Delivery of essentials a failure, say residents

Rajesh Rai  | Phuentsholing

With three new cases detected yesterday, Phuentsholing has now 16 confirmed Covid-19 positive cases. All are from the Mini Dry Port (MDP).

Two men and a woman, who are the primary contacts of the positive case in Phuentsholing, were all found to be Covid-19 positive yesterday. Health ministry said they are from the MDP and not from the community.

Kuensel sources said that the woman is a sweeper at the MDP. She also worked at the MDP canteen. By late yesterday evening, rumours that three policemen in Phuentsholing had been infected with the virus had gone viral. Kuensel sources said that one of the two men is a traffic policeman. However, Kuensel couldn’t confirm this officially.

Meanwhile, the lockdown has brought the country’s largest commercial town to a standstill. Although figures couldn’t be confirmed, Kuensel learned there were Bhutan bound trucks stuck across the border. Many trucks are also stranded at the MDP.

Without the entry of trucks to Phuentsholing, the MDP has also ceased to function. Along with loaders (about 140), at least 60 customs officials have been quarantined.   

Revenue and customs officials from Paro will be brought to Phuentsholing to replace the staff quarantined, but finding new loaders is a problem. About 420 primary contacts were traced on the first day after the MDP positive case.

In Pasakha, some factories are operating. A source said the government gave the industries certain conditions to fulfil and those who fulfilled were allowed to operate, while others had to shut down. However, export and import has come to a standstill.

All the factory workers are confined to individual factory premises. Nobody is allowed to move in or out of their factory premises.

An industrialist said that without the local transmission until recently, every effort was put to ensure the economy was not affected.

“Now that we are in a lockdown, it’s life before livelihood. The good news is that Pasakha is still a green zone,” the industrialist said.

“We are hoping to keep it that way.”


As Phuentsholing is a red zone, the Covid-19 Task Force in Phuentsholing in a press release yesterday announced there would be no regulated access to grocery shops.

Earlier modality for purchase of essential items allowed people to register over the phone with the hotline (5555) from 9am to 5pm and a regulated access to designated retail outlets was allowed. One registered member of a household was allowed to go out shopping twice a week on Wednesday and Saturday. Designated retail outlets were supposed to open from 10am to 5pm.

However, in the press release yesterday, the Task Force announced all essential items would be delivered at homes by identified stores.

“To place orders for essential items, individuals should call the trader directly. If the trader cannot be reached, the individual can call 5555,” the press release said.

“Identified traders will receive orders of essential items for home delivery from 8am to 1pm every Tuesday, Friday and Sunday. Home delivery will be carried out from 2pm to 8pm on the same day.”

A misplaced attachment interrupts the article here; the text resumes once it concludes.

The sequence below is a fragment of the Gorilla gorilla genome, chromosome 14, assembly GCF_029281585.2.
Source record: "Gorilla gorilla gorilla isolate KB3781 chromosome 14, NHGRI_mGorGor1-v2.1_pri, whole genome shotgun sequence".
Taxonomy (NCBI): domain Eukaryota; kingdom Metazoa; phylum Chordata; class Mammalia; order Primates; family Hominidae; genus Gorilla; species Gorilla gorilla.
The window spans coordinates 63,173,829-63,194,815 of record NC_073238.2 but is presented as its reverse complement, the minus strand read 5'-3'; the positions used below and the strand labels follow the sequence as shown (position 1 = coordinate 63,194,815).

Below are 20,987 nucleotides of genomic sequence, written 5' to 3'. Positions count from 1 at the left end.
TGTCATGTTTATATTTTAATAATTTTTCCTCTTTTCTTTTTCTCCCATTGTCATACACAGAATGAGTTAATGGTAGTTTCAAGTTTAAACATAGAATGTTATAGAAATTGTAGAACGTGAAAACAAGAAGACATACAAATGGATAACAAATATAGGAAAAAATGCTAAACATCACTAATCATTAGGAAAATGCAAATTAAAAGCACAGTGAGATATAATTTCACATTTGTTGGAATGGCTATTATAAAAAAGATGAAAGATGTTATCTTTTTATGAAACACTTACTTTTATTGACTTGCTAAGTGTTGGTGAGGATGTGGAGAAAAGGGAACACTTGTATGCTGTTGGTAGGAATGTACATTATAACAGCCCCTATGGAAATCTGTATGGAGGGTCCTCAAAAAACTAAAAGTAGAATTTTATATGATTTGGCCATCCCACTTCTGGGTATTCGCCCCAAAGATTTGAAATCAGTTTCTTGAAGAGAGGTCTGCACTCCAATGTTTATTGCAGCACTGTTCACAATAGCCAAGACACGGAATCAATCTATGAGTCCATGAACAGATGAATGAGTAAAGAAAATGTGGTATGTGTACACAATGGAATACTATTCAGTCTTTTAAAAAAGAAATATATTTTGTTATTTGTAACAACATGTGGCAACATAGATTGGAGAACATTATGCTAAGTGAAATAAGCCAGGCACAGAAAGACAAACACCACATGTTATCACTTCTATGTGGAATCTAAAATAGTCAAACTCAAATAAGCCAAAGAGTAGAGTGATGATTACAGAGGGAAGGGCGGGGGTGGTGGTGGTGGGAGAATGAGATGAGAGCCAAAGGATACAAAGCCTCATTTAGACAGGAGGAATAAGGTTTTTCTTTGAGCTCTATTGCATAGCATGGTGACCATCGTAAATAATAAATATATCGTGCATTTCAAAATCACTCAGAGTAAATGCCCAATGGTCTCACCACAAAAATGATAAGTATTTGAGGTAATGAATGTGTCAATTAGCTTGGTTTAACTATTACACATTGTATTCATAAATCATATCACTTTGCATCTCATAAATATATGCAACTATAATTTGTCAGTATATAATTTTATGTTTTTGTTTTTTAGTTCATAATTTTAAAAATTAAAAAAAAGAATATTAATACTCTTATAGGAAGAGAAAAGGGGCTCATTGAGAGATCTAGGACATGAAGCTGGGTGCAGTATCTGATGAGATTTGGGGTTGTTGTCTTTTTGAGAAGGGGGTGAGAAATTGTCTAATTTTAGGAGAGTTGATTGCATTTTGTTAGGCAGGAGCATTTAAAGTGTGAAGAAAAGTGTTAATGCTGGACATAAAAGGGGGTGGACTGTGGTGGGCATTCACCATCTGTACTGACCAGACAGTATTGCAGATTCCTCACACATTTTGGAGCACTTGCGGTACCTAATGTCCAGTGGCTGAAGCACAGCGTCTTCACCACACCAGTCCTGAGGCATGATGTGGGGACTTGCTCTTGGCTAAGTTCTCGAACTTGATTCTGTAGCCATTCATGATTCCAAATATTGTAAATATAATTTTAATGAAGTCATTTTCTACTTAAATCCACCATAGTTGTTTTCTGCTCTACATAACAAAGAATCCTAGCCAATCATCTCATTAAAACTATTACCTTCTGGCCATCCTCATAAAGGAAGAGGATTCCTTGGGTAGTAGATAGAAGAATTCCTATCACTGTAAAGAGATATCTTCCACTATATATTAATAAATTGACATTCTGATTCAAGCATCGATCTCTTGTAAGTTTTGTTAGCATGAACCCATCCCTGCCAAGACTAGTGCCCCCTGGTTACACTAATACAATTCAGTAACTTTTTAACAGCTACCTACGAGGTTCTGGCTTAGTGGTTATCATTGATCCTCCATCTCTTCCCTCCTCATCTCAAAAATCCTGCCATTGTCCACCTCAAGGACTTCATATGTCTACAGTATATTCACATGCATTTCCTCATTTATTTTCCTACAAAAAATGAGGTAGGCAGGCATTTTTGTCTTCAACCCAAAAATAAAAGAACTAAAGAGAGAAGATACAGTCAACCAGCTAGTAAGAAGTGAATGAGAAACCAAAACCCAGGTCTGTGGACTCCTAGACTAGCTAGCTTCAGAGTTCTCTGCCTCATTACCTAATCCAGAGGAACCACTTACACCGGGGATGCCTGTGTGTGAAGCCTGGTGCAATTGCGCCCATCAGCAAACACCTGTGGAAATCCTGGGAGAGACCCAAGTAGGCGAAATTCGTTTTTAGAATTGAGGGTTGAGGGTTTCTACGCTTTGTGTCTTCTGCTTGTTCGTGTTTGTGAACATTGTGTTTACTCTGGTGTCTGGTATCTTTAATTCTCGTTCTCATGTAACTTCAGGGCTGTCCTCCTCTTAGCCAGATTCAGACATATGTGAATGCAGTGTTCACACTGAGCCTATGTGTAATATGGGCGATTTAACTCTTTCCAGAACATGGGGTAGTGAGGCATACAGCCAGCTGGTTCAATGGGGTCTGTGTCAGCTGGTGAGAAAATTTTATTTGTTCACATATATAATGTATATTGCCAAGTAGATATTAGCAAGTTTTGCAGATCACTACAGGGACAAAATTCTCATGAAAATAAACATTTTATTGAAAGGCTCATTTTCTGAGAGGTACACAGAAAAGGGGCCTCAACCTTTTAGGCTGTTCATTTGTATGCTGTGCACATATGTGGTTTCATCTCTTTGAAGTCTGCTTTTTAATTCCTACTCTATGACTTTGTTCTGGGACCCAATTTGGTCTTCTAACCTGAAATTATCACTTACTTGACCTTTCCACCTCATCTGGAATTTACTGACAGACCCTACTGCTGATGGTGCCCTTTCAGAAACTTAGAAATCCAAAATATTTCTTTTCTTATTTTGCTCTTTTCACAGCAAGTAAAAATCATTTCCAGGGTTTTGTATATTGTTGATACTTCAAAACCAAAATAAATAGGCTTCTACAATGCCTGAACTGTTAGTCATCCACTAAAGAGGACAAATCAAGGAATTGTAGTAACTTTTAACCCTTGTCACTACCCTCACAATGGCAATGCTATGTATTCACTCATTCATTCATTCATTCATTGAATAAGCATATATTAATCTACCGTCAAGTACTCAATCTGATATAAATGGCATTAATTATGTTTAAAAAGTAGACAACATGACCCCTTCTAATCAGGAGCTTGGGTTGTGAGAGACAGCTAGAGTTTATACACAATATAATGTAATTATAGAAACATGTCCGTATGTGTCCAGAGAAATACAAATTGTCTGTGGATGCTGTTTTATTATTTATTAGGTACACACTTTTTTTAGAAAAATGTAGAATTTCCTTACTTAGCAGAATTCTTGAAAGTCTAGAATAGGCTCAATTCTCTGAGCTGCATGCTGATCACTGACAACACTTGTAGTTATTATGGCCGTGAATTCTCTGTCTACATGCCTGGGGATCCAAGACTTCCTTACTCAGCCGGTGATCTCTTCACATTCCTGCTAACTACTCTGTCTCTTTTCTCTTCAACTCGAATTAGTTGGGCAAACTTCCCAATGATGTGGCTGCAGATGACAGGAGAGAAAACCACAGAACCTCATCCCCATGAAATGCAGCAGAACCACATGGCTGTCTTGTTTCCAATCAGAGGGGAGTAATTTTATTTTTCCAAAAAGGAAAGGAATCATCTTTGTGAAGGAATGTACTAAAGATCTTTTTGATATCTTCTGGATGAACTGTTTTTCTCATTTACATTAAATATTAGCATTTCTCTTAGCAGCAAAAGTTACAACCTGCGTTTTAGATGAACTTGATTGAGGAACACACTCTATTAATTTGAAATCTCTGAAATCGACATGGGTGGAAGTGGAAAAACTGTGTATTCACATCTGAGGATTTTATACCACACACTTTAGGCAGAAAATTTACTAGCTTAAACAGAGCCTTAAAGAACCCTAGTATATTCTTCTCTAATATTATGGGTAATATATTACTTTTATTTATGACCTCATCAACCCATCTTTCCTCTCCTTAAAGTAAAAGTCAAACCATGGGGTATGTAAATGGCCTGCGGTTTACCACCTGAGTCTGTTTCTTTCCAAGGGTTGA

The press release stated that customers are advised to order quantities to last for one week at a time to reduce frequency of movement for home delivery. Identified traders are asked to avoid cash transactions and encouraged to facilitate payment through e-payment applications.

Individuals who are not able to get home delivery services are asked to call the Regional Trade and Industries Office. For the delivery of vegetables, residents could contact FCBL or other vendors through the hotline centre at 5555.

Much to the relief of the residents, the Task Force also announced that people from other parts of the country currently stranded in Phuentsholing could register with the Covid-19 Control Centre Helpline at 1216 from 9am to 7pm on weekdays, and hotline 5555 during other times.



Until the third day of the lockdown, many people took to social media platforms to express their frustration over difficulty in buying essentials. Many were able to go to the stores and get the groceries but couldn’t buy vegetables.

Vegetables are still a problem in Phuentsholing. Without import, relevant agencies are mobilising vegetables from different regions in the country, it has been learned.

One Phuentsholing resident, Namgay said he has run out of vegetables. “I also called for LPG refill but they told me that they don’t have a vehicle to deliver ,” he said.  “This is very sad.”

Although the introduction of home delivery service was appreciated from safety points, Namgay is worried after the failure to deliver. “From beginning it has failed here,” he said.

Many said there is some improvement in terms of essential delivery.

Namgay Wangchuk, another resident said home delivery of groceries was a brilliant initiative.

“Officials from the Task Force and regional heads are even following up on us to check the deliveries and its effectiveness,” he said. However, Namgay Wangchuk said vegetable suppliers didn’t have vegetables other than potatoes, cabbages and carrots.


Lockdown views

With more than 80 percent of imports coming via Phuentsholing, many said the country’s economy must be the priority still.

One Phuentsholing resident, Tshering Yeshi said that as the Covid-19 would not go anytime soon, the socio-economic development must not be compromised while battling Covid-19.

“We have to keep fighting and keep running businesses. Otherwise, more than the damage by Covid-19, Bhutan might face an economic disaster.”

Another resident said the lockdown is timely and well managed by the government and the health ministry.

A corporate worker, Tshewang Dema said that people were following the lockdown rules strictly.

“If everyone cooperates, the virus cannot hamper us,” she said. “Staying home is the priority right now. It is serving the nation in the best way possible.”